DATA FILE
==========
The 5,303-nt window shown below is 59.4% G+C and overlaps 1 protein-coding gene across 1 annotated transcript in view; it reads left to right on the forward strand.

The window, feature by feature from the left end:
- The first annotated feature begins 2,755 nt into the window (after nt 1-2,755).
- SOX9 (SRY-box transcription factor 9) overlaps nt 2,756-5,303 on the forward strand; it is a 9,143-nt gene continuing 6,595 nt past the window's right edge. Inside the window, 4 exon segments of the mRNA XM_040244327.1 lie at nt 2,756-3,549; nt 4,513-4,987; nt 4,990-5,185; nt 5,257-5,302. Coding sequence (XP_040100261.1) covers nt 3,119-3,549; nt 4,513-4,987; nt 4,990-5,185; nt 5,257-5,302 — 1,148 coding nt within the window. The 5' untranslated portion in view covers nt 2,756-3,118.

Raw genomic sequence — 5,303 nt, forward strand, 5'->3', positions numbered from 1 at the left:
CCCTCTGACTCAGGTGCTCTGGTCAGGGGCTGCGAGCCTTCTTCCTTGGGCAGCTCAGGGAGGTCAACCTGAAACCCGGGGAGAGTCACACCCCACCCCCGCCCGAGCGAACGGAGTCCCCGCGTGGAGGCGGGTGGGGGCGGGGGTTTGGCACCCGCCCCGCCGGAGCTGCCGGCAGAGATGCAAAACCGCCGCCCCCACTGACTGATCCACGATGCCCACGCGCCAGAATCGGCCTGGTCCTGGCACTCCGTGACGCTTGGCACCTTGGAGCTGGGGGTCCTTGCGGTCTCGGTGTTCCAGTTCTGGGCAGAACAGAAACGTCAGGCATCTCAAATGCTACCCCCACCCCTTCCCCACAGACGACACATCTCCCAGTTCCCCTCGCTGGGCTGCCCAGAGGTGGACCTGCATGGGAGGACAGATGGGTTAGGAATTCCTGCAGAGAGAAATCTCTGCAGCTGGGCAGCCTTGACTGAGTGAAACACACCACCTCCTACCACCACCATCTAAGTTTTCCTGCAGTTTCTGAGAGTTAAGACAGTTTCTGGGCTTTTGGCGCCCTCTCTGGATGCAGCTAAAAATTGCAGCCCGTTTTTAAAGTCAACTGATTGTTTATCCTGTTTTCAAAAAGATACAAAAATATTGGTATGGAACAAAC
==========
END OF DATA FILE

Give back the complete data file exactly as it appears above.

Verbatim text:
The 5,303-nt window shown below is 59.4% G+C and overlaps 1 protein-coding gene across 1 annotated transcript in view; it reads left to right on the forward strand.

The window, feature by feature from the left end:
- The first annotated feature begins 2,755 nt into the window (after nt 1-2,755).
- SOX9 (SRY-box transcription factor 9) overlaps nt 2,756-5,303 on the forward strand; it is a 9,143-nt gene continuing 6,595 nt past the window's right edge. Inside the window, 4 exon segments of the mRNA XM_040244327.1 lie at nt 2,756-3,549; nt 4,513-4,987; nt 4,990-5,185; nt 5,257-5,302. Coding sequence (XP_040100261.1) covers nt 3,119-3,549; nt 4,513-4,987; nt 4,990-5,185; nt 5,257-5,302 — 1,148 coding nt within the window. The 5' untranslated portion in view covers nt 2,756-3,118.

Raw genomic sequence — 5,303 nt, forward strand, 5'->3', positions numbered from 1 at the left:
CCCTCTGACTCAGGTGCTCTGGTCAGGGGCTGCGAGCCTTCTTCCTTGGGCAGCTCAGGGAGGTCAACCTGAAACCCGGGGAGAGTCACACCCCACCCCCGCCCGAGCGAACGGAGTCCCCGCGTGGAGGCGGGTGGGGGCGGGGGTTTGGCACCCGCCCCGCCGGAGCTGCCGGCAGAGATGCAAAACCGCCGCCCCCACTGACTGATCCACGATGCCCACGCGCCAGAATCGGCCTGGTCCTGGCACTCCGTGACGCTTGGCACCTTGGAGCTGGGGGTCCTTGCGGTCTCGGTGTTCCAGTTCTGGGCAGAACAGAAACGTCAGGCATCTCAAATGCTACCCCCACCCCTTCCCCACAGACGACACATCTCCCAGTTCCCCTCGCTGGGCTGCCCAGAGGTGGACCTGCATGGGAGGACAGATGGGTTAGGAATTCCTGCAGAGAGAAATCTCTGCAGCTGGGCAGCCTTGACTGAGTGAAACACACCACCTCCTACCACCACCATCTAAGTTTTCCTGCAGTTTCTGAGAGTTAAGACAGTTTCTGGGCTTTTGGCGCCCTCTCTGGATGCAGCTAAAAATTGCAGCCCGTTTTTAAAGTCAACTGATTGTTTATCCTGTTTTCAAAAAGATACAAAAATATTGGTATGGAACAAAC